Hemodynamic measurements

In accordance with our previous study [11], a PE50 tube was inserted into the portal vein or right femoral artery of rats following anesthesia with isoflurane (2%). The tube was then connected to a pressure transducer, and the PP, heart rate (HR), and mean arterial pressure (MAP) values were obtained (ALC-MPA multi-channel biological information analysis system, Shanghai Alcott Biotech Co., Ltd., Shanghai, China).

Cardiac output (CO) was determined using echocardiography [12]. SD rats were anesthetized by 2% isoflurane in induction boxes and placed in the supine position. The hair on the rat chest was removed with depilatory cream and washed with water for image acquisition. Next, the SMA flow was measured using a high‐frequency ultrasonography system (Vevo 2100 system, Fujifilm Visual Sonics, Toronto, Canada) with a pulsed Doppler transducer (Supplementary Fig. 1). The measurement of SMA flow rate was shown in detail in Supplementary Materials and Methods.

The stroke volume (SV) of each rat heart was calculated by dividing CO by HR (mL/beats). The rat cardiac index (CI, mL/min/ 100 g) was CO per 100 g of body weight. Systemic vascular resistance (SVR, mmHg/mL/min/100 g) was obtained by dividing MAP by CI. SMA resistance (mmHg/mL/min/100 g) was obtained using the (MAP-PP)/SMA flow per 100 g.

Enzyme-linked immunosorbent assay (ELISA) and histological examination

According to the instructions of an ELISA kit (KRC3011, BMS625, Thermo Fisher, USA; SEKR-0071, Solarbio, China), the serum levels of tumor necrosis factor-α (TNF-α), interleukin-6 (IL-6) and IL-8 in rats were detected, respectively.

The right hepatic lobe and mesenteric arterioles were fixed in 10% formalin buffer (pH 7.4) and embedded in paraffin blocks. The liver and mesenteric arterioles were stained with hematoxylin and eosin (H&E). Masson’s trichrome and Sirius red staining were performed on liver sections. All tissue sections were randomly examined by an experienced pathologist under an optical microscope.

Vascular function studies

As described in our previous study, the measurements of arterial contractility [13], stress-induced myogenic contraction of mesenteric arterioles [11], and the color microsphere method of portosystemic shunting (PSS) analysis [14] are shown in detail in the Supplementary Materials and Methods.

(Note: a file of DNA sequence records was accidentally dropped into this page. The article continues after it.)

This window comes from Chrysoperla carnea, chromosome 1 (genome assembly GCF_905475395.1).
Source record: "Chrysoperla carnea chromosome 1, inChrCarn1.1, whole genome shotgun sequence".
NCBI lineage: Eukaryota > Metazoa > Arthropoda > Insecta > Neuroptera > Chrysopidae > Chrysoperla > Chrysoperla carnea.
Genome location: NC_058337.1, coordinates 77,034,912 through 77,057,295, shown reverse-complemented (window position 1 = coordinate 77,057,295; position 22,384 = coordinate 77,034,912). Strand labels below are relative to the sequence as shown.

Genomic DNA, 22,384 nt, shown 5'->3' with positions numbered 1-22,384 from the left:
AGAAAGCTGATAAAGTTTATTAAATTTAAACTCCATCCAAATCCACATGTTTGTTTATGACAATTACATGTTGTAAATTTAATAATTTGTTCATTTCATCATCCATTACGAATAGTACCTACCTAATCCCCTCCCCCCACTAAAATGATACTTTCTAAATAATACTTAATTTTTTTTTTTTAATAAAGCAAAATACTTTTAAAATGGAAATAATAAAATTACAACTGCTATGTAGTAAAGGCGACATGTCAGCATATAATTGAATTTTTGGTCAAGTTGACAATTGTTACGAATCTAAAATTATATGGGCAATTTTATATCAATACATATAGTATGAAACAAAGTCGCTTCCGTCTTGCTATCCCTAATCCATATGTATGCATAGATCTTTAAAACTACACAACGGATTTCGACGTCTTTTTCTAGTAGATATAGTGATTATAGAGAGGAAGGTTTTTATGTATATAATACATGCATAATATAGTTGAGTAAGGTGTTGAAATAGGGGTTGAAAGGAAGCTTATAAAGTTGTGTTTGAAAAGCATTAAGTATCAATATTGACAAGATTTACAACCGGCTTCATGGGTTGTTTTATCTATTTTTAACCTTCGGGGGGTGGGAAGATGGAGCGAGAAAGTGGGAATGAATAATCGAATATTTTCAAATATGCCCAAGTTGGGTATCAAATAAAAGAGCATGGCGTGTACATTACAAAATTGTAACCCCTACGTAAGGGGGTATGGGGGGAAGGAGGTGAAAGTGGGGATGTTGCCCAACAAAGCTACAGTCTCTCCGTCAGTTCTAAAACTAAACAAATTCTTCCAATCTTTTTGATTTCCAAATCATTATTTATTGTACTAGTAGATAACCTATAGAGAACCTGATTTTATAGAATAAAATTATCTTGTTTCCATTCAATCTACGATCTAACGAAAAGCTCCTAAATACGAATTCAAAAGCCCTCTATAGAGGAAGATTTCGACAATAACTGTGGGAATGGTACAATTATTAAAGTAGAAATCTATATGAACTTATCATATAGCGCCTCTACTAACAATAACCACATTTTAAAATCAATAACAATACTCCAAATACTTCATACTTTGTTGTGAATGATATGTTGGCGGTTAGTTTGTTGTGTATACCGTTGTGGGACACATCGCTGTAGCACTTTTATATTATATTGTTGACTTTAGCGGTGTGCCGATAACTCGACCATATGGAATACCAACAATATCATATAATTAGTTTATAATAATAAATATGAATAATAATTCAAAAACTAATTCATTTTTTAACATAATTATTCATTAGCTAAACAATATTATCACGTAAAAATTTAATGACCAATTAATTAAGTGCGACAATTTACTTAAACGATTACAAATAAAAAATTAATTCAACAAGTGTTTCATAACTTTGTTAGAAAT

RNA Sequencing of mesenteric arterioles

The mesenteric arterioles were isolated from sham (n = 6) and BDL rats (n = 6), and RNA-Seq was performed by TIANGEN Biotech (Beijing, China). Total RNA was extracted using TRNzol (TIANGEN). The concentration, purity and integrity of RNA samples. were determined using a Nano Drop 2000 spectrophotometer (Thermo Scientific, Wilmington, DE, USA) and an Agilent 2100 Bioanalyzer (Agilent Technologies, Santa Clara, CA, USA). 1 μg of total RNA was used to establish a paired-end RNA-seq library for transcriptome sequencing on an Illumina NovaSeq6000 platform and 150 bp paired-end reads were generated. After the low-quality reads had been trimmed and reads containing adapter had been removed, clean data was obtained for subsequent analyses. Details on workflow for RNA Sequencing are displayed in the Supplementary Materials and Methods.

Identification of differentially expressed genes (DEGs)

Principal component analysis (PCA) was performed to determine the extent of similarity or dissimilarity between experimental groups based on overall mRNA expression profiles for each sample. The edgeR software (http://www.r-project.org/) was used to identify differentially expressed genes (DEGs). Prior to differential gene expression analysis, for each sequenced library, the read counts were adjusted by edgeR program package through one scaling normalized factor. Differential expression analysis was performed using the edgeR R package (3.18.1). The p values were adjusted using the Benjamini & Hochberg method. log2 fold change > 1 and p < 0.05 were set as the threshold for significantly differential expression. Volcanic plots were generated using the ggplot2 R package. A heatmap was drawn using the pheatmap R package.

Gene set enrichment analysis (GSEA)

Gene set enrichment analysis (GSEA) was a statistical methodology used to evaluate whether a given gene set was significantly enriched in a list of gene markers ranked by their correlation with a phenotype of interest [15]. GSEA was performed using the following software: (http://www.broadinstitute.org/gsea). The default weighted enrichment method was used for GSEA enrichment analysis.

Protein–protein interaction (PPI) network

To explore the protein interactions and determine the hub genes, a protein–protein interaction (PPI) network of differentially expressed genes was constructed [16]. Construction of the PPI network was based on the STRING database, which is known to predict protein–protein interactions (http://string-db.org/). A combined score of interaction of > 0.4 was considered statistically significant. In this study, the PPI network was analyzed and visualized using Cytoscape (version 3.6.1). Molecular complex detection (MCODE, version 1.4.2) was used to determine the most critical modules. The centrality of the mRNA node was calculated by CytoHubba, and the hub genes were identified by the “MCC” method.

Functional enrichment analyses

Gene Ontology (GO) annotation [17] and Kyoto Encyclopedia of Genes and Genomes (KEGG) [18] pathway analyses were performed using the clusterProfiler R package. Biological process (BP), cellular component (CC), and molecular function (MF) were included in GO terms. KEGG pathway analysis was used to illustrate gene functions and related signaling pathways. A p-value of < 0.05 was set as the cut-off criterion for GO and KEGG analyses.